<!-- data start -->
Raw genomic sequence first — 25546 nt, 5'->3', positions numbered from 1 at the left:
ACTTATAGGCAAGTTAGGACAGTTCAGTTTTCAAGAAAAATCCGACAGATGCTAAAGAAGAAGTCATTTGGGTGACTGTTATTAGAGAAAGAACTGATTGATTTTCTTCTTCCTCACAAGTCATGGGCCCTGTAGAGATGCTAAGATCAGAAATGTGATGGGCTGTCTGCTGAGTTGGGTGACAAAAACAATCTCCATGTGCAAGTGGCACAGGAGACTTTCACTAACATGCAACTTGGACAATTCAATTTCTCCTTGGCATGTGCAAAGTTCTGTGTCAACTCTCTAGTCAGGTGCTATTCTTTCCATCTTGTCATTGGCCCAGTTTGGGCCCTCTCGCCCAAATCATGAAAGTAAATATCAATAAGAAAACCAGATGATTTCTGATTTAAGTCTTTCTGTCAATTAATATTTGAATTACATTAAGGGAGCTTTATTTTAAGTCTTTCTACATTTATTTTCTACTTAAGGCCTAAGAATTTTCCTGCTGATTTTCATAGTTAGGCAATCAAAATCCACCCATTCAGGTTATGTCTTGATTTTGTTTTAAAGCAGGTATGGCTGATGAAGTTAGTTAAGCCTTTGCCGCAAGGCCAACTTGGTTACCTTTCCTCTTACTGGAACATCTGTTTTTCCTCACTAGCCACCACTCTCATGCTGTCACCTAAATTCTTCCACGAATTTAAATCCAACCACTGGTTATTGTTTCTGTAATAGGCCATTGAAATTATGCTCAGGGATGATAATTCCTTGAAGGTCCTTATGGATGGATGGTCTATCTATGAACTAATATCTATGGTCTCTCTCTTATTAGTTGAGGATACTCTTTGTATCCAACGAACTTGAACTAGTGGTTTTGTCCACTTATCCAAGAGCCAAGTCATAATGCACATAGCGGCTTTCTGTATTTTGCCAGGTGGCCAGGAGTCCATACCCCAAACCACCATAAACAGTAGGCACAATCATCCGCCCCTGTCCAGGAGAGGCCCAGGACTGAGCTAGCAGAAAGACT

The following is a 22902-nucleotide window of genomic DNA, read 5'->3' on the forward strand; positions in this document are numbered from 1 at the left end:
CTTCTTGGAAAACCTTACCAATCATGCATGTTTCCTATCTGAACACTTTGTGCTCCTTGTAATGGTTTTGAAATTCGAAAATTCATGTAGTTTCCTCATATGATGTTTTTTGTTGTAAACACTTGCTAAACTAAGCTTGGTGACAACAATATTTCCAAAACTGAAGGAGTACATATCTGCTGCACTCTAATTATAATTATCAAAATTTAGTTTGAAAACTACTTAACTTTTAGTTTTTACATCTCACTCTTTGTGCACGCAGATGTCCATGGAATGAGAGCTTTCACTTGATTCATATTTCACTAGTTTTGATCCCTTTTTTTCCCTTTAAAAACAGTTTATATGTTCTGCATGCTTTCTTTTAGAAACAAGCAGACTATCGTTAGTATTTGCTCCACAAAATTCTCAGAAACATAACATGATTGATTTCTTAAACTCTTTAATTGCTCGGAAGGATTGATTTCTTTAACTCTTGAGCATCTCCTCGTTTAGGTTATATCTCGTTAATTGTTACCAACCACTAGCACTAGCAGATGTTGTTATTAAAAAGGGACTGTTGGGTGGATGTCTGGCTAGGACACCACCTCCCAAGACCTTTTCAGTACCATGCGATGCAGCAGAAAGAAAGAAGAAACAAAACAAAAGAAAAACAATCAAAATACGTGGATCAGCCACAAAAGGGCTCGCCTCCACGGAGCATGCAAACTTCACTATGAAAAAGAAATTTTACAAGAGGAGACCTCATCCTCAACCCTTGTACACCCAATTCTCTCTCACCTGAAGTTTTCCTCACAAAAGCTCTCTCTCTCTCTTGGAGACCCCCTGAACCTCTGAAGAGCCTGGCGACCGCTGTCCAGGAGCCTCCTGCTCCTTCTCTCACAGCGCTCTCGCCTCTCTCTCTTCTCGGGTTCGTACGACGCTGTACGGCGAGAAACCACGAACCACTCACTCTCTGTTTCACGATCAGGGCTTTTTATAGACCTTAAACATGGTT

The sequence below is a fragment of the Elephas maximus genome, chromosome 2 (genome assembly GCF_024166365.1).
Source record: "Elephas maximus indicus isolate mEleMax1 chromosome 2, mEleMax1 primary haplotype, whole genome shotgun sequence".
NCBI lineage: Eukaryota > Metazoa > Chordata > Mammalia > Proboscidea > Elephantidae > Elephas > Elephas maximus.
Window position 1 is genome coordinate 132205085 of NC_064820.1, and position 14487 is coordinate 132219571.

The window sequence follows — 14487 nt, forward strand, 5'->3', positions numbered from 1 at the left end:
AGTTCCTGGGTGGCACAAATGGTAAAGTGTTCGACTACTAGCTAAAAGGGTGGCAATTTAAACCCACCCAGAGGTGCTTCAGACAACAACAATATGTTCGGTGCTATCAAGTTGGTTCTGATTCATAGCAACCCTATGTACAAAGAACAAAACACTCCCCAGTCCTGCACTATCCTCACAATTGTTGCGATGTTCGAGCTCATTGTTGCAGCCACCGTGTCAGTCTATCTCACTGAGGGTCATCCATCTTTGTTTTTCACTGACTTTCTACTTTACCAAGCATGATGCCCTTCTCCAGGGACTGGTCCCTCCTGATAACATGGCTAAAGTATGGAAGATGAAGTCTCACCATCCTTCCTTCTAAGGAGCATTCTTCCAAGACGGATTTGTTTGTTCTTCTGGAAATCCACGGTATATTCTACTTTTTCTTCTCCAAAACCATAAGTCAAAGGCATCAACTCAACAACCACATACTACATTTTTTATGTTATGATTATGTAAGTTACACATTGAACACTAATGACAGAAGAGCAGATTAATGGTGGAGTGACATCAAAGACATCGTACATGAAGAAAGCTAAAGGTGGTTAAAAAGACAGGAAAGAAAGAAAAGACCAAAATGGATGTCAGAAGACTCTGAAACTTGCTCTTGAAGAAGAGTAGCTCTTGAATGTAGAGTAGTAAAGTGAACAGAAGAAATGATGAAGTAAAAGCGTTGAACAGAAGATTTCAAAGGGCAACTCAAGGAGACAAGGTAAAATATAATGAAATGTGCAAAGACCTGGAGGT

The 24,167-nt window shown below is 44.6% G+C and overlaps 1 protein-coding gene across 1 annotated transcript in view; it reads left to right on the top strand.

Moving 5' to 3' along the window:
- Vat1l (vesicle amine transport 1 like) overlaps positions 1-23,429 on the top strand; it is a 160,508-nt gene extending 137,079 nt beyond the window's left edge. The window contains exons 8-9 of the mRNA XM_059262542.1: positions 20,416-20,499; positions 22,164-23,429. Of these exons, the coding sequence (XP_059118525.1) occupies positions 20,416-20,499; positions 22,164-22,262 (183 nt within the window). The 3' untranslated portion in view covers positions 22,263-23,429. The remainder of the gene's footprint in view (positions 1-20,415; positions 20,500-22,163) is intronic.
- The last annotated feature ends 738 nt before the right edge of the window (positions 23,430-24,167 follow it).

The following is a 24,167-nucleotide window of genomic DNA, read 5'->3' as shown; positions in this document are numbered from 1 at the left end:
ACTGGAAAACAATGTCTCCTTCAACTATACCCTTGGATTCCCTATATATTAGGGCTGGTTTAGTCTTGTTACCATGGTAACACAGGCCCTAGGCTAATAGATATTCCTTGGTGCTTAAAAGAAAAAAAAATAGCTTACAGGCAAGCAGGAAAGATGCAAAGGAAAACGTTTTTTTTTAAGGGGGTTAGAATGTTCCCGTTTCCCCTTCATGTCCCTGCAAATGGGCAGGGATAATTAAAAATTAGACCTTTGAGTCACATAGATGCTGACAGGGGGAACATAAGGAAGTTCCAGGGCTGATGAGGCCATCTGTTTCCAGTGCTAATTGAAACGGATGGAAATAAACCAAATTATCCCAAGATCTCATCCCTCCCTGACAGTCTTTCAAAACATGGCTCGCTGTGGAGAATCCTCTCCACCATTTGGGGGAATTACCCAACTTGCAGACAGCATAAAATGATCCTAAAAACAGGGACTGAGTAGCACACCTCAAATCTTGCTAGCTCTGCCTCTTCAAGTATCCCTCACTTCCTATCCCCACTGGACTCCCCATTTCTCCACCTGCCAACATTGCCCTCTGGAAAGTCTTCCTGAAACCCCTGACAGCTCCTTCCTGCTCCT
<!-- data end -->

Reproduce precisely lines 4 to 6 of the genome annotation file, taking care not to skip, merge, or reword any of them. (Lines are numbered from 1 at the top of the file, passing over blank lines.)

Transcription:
CTTCTTGGAAAACCTTACCAATCATGCATGTTTCCTATCTGAACACTTTGTGCTCCTTGTAATGGTTTTGAAATTCGAAAATTCATGTAGTTTCCTCATATGATGTTTTTTGTTGTAAACACTTGCTAAACTAAGCTTGGTGACAACAATATTTCCAAAACTGAAGGAGTACATATCTGCTGCACTCTAATTATAATTATCAAAATTTAGTTTGAAAACTACTTAACTTTTAGTTTTTACATCTCACTCTTTGTGCACGCAGATGTCCATGGAATGAGAGCTTTCACTTGATTCATATTTCACTAGTTTTGATCCCTTTTTTTCCCTTTAAAAACAGTTTATATGTTCTGCATGCTTTCTTTTAGAAACAAGCAGACTATCGTTAGTATTTGCTCCACAAAATTCTCAGAAACATAACATGATTGATTTCTTAAACTCTTTAATTGCTCGGAAGGATTGATTTCTTTAACTCTTGAGCATCTCCTCGTTTAGGTTATATCTCGTTAATTGTTACCAACCACTAGCACTAGCAGATGTTGTTATTAAAAAGGGACTGTTGGGTGGATGTCTGGCTAGGACACCACCTCCCAAGACCTTTTCAGTACCATGCGATGCAGCAGAAAGAAAGAAGAAACAAAACAAAAGAAAAACAATCAAAATACGTGGATCAGCCACAAAAGGGCTCGCCTCCACGGAGCATGCAAACTTCACTATGAAAAAGAAATTTTACAAGAGGAGACCTCATCCTCAACCCTTGTACACCCAATTCTCTCTCACCTGAAGTTTTCCTCACAAAAGCTCTCTCTCTCTCTTGGAGACCCCCTGAACCTCTGAAGAGCCTGGCGACCGCTGTCCAGGAGCCTCCTGCTCCTTCTCTCACAGCGCTCTCGCCTCTCTCTCTTCTCGGGTTCGTACGACGCTGTACGGCGAGAAACCACGAACCACTCACTCTCTGTTTCACGATCAGGGCTTTTTATAGACCTTAAACATGGTT

The sequence below is a fragment of the Elephas maximus genome, chromosome 2 (genome assembly GCF_024166365.1).
Source record: "Elephas maximus indicus isolate mEleMax1 chromosome 2, mEleMax1 primary haplotype, whole genome shotgun sequence".